Write a haibun about a special moment in September and post it on your blog.
Click on Mr. Linky below to add your name and direct url to your work.
Add a link for dVerse on your page so others can find us as well.
Visit other poets on the list to read their poems and comment.
Visit our virtual pub and say hello.
The most memorable songs that I learned in grade school were about Autumn. I’ve taught my favorite ones to my granddaughters and just this last weekend, a cool breeze accompanied by the sound of migrating geese made us break into song. “Autumn leaves falling and Autumn birds calling. Nippy cool weather for flying South together. Leaves of warm orange and leaves of golden yellow, cover the hillsides with colors soft and mellow.” I cannot find this 1960s children’s song anywhere on the internet. How delightful that I was able to pass it along!
Beyond September Nature will hearten seedlings Topped by tattered leaves
Here’s what to do: *Write a poem (in any form) in response to the challenge: to pick three or more words from the spice list above to use in your poem.
On a paprika and saffron sky Subdued by vanilla clouds We bid the zest of day good-bye On a paprika and saffron sky. Time to savor a lush lullaby Dispersed are imposing crowds On a paprika and saffron sky Subdued by vanilla clouds.
I first came across Lee’s work on Twitter – @LeeMadgwick – and was struck by his surreal landscapes, and those enigmatic buildings. I immediately wanted to share them with you guys, and see what poetry came out of them, and Lee was kind enough to give me permission to do that. Please stick with these images, as these are the ones we have permission for – but if you want to see more of Lee’s (amazing) work, you can find him at leemadgwick.co.uk.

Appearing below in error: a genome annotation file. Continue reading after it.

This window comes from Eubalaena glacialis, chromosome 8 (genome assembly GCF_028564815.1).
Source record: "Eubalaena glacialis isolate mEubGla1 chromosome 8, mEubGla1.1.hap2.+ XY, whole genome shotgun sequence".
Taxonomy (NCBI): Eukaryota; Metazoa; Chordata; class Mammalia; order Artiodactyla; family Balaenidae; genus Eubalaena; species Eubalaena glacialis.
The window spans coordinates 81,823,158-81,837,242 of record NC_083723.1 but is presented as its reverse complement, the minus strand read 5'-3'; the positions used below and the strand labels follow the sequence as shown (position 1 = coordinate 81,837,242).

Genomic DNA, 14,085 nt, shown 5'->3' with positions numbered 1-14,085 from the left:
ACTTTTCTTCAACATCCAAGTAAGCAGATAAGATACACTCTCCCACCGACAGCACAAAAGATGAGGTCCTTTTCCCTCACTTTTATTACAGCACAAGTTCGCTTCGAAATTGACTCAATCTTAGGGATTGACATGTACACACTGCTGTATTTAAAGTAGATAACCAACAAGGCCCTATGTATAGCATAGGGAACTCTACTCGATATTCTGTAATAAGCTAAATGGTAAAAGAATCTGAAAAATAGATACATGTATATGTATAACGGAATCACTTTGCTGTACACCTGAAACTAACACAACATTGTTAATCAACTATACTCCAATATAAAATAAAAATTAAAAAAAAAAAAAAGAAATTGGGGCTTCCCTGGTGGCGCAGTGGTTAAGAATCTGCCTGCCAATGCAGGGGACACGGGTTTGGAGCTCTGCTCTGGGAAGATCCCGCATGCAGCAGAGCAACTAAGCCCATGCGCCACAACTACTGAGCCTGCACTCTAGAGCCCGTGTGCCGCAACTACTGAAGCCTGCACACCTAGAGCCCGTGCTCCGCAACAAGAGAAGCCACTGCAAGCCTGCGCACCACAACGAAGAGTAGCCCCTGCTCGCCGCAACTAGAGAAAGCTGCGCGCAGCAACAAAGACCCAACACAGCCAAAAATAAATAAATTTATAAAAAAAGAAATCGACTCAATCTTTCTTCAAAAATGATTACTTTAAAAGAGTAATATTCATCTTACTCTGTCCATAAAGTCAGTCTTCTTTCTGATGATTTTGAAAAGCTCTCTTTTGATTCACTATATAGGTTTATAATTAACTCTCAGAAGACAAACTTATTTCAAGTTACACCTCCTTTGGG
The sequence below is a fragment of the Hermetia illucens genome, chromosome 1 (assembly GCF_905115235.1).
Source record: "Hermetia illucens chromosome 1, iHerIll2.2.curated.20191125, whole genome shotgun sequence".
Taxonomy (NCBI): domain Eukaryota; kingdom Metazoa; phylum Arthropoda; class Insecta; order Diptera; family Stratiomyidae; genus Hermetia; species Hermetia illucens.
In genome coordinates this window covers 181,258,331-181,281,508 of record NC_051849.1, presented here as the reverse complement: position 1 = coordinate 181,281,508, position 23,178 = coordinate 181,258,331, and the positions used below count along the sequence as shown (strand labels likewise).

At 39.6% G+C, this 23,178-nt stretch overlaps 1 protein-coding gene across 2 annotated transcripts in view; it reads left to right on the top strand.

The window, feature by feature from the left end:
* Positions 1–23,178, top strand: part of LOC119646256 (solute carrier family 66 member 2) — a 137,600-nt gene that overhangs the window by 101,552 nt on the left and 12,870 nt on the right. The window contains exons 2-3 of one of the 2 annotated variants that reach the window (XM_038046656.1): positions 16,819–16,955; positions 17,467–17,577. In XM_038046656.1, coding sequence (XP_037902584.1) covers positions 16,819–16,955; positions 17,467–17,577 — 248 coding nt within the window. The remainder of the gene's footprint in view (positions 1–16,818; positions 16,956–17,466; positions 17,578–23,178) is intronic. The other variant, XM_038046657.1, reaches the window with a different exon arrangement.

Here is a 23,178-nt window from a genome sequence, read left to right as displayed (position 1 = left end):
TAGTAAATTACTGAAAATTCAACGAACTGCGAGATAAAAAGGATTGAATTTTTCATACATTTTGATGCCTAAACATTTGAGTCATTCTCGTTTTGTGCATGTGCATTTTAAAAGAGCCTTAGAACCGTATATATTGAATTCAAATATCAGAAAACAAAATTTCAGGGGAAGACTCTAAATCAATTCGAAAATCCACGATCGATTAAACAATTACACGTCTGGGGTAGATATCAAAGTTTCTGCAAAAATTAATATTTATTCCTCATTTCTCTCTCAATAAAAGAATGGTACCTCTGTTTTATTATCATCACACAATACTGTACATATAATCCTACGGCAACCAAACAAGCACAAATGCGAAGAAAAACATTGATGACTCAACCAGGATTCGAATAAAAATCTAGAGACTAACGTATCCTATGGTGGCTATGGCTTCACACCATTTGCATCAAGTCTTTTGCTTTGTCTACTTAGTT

So it’s very simple tonight – choose an image, and write a poem inspired by it. Please credit Lee, and please link back to this post, and to good old Mr Linky. And don’t forget to read and comment on other people’s poems.
Shadows forge a crown of light Combating joys and sorrows meet Enchanted doves in easy flight Shadows forge a crown of light Sheltered moments free from plight Exposing anguish to defeat Shadows forge a crown of light Combating joys and sorrows meet —————————- I Triolet Form
The Shadorma consists of a six-line stanza (or sestet). Each stanza is written as 3-5-3-3-7-5 for a total of 26 syllables with no set rhyme scheme. When writing a Shadorma, I would concentrate on a specific subject. Shadorma need a title.
This is a lovely form to write. There is no set rhyme scheme, but I’ve read some great shadorma poetry featuring end rhymes. Have fun and be creative.
Pinch me, please. This nightmare must end. Clarity Stalks the sane. Brainwashed masses rule our fate Lest we awaken.
I'm nobody! who are you? Are you nobody too, then there's a pair of us. Don't tell! they'd advertise you know. How dreary-to be somebody. How public-like a frog. To tell one's name-the livelong June, to an admiring bog. Poem by Emily Dickinson.